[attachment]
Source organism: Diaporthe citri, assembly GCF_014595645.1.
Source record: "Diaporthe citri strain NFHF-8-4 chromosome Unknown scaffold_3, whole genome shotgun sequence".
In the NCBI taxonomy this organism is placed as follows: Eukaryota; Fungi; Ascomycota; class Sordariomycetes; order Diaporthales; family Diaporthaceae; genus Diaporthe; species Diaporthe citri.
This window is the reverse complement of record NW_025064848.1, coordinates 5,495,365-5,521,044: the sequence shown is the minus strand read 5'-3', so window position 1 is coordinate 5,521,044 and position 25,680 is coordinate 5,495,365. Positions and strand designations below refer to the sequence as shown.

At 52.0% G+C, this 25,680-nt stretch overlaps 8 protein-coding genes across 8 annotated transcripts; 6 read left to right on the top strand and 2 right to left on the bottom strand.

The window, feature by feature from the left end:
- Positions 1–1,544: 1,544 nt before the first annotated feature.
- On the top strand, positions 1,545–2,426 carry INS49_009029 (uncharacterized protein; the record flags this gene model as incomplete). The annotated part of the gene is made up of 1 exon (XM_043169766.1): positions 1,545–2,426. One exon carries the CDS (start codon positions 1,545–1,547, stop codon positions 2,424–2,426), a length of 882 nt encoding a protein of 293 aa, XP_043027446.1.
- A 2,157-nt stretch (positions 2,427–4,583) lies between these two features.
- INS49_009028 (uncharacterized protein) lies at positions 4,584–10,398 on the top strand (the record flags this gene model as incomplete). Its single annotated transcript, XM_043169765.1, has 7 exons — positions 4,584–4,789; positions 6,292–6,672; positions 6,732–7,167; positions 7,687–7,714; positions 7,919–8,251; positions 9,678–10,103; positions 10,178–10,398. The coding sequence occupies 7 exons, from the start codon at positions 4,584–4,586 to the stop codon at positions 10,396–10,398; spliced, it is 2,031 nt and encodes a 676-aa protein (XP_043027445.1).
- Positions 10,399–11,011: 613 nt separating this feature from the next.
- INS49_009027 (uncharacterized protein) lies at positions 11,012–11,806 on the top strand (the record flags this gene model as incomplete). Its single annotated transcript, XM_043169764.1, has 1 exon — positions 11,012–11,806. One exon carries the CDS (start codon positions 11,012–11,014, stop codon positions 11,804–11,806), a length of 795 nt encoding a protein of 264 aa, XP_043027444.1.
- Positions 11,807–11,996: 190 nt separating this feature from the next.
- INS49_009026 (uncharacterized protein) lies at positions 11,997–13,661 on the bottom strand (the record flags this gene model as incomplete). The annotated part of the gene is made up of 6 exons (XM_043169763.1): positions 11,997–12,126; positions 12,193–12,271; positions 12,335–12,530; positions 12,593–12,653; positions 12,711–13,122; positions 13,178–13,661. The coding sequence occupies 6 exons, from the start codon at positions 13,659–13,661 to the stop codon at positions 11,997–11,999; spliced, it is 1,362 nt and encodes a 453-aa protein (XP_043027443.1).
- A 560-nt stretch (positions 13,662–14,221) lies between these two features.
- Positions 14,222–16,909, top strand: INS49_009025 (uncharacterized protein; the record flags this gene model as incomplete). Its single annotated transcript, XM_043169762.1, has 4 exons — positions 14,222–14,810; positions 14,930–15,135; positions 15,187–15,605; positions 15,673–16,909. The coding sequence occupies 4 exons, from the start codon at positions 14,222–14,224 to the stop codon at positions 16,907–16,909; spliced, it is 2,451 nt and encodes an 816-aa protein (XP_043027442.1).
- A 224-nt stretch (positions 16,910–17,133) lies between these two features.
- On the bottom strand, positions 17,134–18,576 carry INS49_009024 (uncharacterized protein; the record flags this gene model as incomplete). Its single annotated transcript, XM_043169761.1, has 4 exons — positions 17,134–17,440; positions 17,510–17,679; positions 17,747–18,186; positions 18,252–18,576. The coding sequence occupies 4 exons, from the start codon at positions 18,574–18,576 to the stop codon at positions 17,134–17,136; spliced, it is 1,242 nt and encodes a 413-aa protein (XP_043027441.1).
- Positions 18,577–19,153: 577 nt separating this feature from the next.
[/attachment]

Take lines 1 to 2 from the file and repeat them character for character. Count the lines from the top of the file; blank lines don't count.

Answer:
Source organism: Diaporthe citri, assembly GCF_014595645.1.
Source record: "Diaporthe citri strain NFHF-8-4 chromosome Unknown scaffold_3, whole genome shotgun sequence".